The SETI Institute: A nonprofit organization in Mountain View, CA

[Article by Michael Widman]

Seeking Intelligence

What is intelligence? Can it be found in space or fabricated on earth? Who should we ask? On Tuesday June 24, 1997, yours truly was questioning his own mental quality, beset by remorse having cast aside job security bringing wife and kids to the United States from Sweden for the sake of embarking a start-up venture. How smart was that? While I pondered the wisdom in pursuing a path with such uncertain prospects, weak from weeks of worries, I explored the premises around my new employer’s office at Landings Drive in Mountain View, California. That’s when I stumbled upon the entrance to the SETI Institute. I recalled possibly from the pages of a book, Contact, that SETI stands for Search for Extra Terrestrial Intelligence, and I had landed near its quarters. My spirit rose because here were clearly people who had climbed really far out on a limb.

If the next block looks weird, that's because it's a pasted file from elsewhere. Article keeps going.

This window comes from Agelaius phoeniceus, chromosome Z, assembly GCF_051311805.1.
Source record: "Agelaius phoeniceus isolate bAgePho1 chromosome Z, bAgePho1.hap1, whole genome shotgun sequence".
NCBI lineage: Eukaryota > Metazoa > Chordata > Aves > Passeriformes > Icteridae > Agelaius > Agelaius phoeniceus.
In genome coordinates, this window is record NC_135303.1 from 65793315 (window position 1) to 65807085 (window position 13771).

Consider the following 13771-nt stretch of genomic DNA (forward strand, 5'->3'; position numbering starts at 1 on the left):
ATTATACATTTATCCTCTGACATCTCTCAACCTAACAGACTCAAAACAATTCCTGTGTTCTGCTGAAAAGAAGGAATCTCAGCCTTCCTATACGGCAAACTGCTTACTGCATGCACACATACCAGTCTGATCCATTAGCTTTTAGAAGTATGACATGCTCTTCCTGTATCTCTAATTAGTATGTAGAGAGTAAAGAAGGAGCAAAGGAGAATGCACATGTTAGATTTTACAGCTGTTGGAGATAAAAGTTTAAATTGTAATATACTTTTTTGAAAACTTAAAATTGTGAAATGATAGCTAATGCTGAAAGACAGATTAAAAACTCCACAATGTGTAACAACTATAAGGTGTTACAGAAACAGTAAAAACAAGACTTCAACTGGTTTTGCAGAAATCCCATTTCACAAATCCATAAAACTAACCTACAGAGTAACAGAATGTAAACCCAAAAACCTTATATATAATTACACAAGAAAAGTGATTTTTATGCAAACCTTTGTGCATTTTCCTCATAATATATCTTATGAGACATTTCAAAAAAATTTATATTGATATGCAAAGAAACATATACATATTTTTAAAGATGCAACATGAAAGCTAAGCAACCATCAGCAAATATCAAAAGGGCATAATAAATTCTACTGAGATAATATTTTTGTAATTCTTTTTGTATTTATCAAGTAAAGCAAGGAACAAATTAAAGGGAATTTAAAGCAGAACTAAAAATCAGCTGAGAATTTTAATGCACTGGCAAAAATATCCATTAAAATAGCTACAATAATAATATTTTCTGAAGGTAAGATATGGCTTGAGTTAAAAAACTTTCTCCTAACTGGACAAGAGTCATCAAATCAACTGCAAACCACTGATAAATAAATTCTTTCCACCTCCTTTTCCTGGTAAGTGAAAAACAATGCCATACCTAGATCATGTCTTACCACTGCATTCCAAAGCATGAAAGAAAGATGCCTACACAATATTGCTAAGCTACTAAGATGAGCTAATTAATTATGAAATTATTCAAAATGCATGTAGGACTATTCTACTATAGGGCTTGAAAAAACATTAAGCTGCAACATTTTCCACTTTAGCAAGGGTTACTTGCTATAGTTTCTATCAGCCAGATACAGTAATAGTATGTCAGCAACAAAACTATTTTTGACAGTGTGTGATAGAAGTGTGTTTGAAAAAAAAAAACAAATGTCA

Unbeknownst to me, half a dozen scientists were pondering a much bigger question: Was the signal they were watching with keen eyes on their computer screens behind that door at that very moment of extraterrestrial origin? I had no idea ET might be checking in behind that door. Not yet.